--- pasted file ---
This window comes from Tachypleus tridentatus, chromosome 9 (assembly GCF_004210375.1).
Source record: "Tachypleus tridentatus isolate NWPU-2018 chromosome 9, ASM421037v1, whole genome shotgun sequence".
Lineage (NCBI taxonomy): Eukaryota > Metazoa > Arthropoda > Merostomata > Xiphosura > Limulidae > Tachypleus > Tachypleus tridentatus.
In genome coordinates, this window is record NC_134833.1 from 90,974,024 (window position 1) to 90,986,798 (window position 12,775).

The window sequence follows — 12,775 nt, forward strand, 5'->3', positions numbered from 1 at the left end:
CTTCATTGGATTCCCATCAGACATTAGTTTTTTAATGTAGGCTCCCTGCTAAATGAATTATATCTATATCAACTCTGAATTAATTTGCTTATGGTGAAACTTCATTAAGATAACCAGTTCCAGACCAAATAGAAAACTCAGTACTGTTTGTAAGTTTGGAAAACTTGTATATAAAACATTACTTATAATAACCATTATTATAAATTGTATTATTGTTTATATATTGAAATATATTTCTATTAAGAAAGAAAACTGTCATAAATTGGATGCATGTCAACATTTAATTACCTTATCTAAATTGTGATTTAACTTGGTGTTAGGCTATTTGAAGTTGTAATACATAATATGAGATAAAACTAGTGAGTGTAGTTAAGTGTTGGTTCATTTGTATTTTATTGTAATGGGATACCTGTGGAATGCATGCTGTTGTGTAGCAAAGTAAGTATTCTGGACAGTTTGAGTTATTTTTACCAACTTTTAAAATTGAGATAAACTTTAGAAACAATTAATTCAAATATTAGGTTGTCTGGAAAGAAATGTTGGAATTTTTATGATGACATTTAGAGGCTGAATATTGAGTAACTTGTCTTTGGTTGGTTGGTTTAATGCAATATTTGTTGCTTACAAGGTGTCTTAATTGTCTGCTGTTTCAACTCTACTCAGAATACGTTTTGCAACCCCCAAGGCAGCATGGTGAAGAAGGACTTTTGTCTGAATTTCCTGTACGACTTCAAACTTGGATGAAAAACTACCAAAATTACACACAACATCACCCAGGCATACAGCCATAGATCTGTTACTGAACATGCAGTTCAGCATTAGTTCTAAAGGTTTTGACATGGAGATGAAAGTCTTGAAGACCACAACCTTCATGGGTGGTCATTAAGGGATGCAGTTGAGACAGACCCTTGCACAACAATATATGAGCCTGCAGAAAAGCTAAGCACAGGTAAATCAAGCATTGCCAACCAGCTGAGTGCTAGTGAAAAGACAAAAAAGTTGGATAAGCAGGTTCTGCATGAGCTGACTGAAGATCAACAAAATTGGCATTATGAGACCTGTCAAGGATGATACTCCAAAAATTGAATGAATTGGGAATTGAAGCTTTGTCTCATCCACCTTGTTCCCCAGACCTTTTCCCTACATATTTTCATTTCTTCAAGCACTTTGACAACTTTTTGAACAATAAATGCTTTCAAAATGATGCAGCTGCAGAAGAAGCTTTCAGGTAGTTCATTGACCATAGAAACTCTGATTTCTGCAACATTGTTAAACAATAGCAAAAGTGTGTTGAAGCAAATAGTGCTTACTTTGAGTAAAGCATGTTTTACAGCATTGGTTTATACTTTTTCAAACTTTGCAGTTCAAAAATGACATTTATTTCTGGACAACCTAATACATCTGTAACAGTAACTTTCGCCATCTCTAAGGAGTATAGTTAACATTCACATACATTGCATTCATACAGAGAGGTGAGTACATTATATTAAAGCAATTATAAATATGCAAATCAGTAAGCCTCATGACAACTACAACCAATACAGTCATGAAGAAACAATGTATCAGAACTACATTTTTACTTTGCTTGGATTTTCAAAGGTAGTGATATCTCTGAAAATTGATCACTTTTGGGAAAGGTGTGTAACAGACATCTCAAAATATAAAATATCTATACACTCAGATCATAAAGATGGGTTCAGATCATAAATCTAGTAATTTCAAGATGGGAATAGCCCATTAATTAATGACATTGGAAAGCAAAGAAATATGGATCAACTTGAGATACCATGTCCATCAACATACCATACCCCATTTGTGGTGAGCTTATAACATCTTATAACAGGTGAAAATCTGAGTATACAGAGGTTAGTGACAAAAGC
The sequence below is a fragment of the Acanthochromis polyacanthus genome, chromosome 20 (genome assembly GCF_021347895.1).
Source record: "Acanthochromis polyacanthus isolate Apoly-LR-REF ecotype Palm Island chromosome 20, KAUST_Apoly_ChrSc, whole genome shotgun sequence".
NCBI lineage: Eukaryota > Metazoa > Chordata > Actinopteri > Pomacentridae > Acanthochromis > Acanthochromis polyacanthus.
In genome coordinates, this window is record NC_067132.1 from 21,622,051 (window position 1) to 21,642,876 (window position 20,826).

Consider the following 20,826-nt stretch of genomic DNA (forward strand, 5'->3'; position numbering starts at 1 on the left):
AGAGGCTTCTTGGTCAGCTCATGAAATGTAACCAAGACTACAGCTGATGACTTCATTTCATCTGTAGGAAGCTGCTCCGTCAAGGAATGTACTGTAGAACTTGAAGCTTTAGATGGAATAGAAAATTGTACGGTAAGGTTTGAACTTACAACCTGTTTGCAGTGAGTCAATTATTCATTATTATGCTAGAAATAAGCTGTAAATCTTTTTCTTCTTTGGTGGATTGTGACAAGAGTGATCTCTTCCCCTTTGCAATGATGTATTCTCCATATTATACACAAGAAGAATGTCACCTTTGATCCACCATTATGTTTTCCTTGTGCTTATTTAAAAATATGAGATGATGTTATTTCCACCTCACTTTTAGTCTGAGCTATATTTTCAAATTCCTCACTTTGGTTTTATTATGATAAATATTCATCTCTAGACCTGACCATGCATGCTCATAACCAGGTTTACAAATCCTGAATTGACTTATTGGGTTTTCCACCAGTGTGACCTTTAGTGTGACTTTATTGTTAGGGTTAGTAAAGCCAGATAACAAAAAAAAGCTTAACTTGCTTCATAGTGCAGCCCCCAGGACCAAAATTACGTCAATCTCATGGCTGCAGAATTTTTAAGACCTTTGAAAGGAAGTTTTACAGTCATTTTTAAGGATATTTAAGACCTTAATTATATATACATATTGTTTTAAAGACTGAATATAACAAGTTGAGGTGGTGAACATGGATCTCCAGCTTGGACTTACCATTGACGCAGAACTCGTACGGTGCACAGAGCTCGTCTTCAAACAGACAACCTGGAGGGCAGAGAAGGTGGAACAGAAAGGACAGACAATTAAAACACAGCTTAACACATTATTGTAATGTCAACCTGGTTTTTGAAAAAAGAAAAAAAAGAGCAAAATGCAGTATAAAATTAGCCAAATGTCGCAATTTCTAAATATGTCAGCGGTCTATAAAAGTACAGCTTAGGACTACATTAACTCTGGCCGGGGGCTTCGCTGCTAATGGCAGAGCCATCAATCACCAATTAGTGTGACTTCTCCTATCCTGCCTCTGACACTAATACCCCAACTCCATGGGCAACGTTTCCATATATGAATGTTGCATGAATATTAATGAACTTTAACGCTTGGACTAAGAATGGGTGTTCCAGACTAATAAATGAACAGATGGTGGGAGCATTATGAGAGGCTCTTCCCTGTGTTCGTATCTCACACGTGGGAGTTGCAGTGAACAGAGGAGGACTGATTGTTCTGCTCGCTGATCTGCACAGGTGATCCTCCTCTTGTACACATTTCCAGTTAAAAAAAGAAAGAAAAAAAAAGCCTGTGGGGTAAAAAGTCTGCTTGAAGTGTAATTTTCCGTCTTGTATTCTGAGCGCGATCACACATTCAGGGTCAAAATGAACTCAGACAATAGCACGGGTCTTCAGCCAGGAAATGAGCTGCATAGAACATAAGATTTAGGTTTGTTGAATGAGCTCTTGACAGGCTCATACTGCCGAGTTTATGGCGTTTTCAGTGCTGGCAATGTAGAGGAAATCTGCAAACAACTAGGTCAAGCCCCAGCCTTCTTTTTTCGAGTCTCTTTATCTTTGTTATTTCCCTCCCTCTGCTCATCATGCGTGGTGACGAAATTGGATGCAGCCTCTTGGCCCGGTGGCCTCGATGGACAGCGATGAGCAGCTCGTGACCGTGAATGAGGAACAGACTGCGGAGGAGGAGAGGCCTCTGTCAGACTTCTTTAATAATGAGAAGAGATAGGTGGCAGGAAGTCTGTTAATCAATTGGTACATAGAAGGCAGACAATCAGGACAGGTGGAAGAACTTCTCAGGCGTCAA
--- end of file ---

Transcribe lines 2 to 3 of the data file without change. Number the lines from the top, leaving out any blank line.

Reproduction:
Source record: "Tachypleus tridentatus isolate NWPU-2018 chromosome 9, ASM421037v1, whole genome shotgun sequence".
Lineage (NCBI taxonomy): Eukaryota > Metazoa > Arthropoda > Merostomata > Xiphosura > Limulidae > Tachypleus > Tachypleus tridentatus.